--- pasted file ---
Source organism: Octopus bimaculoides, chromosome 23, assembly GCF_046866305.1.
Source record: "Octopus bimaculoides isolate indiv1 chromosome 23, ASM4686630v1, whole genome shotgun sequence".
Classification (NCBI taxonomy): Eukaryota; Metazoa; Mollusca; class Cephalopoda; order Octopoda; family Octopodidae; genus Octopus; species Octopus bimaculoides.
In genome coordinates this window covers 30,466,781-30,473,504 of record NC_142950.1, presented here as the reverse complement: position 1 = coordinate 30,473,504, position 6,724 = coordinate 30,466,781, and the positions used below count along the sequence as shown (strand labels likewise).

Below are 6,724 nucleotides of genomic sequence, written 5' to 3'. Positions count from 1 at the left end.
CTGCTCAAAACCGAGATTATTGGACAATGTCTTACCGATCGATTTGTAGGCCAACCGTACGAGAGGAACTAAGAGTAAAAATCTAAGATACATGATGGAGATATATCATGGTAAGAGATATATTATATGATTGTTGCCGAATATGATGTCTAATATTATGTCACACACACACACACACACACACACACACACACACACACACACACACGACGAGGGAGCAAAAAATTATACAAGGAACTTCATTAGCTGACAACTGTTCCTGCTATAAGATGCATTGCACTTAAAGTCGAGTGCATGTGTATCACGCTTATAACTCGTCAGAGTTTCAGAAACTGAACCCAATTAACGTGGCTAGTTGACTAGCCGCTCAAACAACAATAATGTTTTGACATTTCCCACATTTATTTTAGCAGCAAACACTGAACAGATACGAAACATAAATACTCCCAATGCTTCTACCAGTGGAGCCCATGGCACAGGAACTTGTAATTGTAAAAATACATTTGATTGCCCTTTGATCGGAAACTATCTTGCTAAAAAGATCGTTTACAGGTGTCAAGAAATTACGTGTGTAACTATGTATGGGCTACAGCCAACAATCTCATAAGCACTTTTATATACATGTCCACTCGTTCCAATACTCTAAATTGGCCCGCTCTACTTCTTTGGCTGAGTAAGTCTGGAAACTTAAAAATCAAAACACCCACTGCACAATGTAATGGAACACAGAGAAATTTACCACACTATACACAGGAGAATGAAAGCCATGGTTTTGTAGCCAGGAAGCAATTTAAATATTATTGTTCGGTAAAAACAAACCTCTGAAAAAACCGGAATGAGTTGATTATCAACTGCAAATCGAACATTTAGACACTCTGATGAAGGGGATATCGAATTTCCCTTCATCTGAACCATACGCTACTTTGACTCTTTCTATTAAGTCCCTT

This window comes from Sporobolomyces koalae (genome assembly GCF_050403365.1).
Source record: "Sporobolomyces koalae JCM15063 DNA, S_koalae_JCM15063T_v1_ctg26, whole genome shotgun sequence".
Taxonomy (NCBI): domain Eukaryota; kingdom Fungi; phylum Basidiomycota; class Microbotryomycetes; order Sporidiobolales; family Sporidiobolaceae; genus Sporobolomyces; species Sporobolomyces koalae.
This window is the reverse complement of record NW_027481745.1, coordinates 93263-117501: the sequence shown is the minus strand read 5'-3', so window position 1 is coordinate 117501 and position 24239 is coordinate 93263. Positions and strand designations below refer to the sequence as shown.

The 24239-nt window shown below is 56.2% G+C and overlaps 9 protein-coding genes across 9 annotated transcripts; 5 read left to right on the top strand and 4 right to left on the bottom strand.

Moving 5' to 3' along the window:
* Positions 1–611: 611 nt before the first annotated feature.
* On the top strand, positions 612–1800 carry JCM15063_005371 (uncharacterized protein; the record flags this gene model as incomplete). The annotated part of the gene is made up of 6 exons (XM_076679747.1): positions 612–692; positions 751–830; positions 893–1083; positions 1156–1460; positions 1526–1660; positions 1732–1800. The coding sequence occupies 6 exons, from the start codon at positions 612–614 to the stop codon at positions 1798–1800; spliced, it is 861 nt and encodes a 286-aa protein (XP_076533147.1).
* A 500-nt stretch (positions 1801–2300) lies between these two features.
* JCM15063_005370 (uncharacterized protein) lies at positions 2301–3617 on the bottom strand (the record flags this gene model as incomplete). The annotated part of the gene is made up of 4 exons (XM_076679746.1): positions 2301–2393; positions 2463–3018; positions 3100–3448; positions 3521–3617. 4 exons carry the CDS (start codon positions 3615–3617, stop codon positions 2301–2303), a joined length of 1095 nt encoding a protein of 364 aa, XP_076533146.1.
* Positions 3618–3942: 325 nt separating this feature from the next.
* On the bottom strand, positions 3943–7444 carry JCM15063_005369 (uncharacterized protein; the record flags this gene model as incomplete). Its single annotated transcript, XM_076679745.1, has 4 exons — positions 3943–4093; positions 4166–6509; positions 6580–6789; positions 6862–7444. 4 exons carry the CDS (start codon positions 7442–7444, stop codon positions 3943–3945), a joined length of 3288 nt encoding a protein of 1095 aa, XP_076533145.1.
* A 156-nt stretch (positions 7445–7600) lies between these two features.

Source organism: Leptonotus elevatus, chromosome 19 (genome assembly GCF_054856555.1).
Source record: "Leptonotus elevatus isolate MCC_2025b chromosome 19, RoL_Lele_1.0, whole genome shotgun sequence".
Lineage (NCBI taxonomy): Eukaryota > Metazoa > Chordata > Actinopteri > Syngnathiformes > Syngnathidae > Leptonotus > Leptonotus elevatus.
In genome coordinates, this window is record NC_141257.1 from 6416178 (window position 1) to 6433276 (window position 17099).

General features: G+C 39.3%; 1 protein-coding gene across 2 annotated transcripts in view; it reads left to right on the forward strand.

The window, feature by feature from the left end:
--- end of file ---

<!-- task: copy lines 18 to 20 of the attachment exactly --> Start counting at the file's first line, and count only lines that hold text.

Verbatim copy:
* On the bottom strand, positions 3943–7444 carry JCM15063_005369 (uncharacterized protein; the record flags this gene model as incomplete). Its single annotated transcript, XM_076679745.1, has 4 exons — positions 3943–4093; positions 4166–6509; positions 6580–6789; positions 6862–7444. 4 exons carry the CDS (start codon positions 7442–7444, stop codon positions 3943–3945), a joined length of 3288 nt encoding a protein of 1095 aa, XP_076533145.1.
* A 156-nt stretch (positions 7445–7600) lies between these two features.

Source organism: Leptonotus elevatus, chromosome 19 (genome assembly GCF_054856555.1).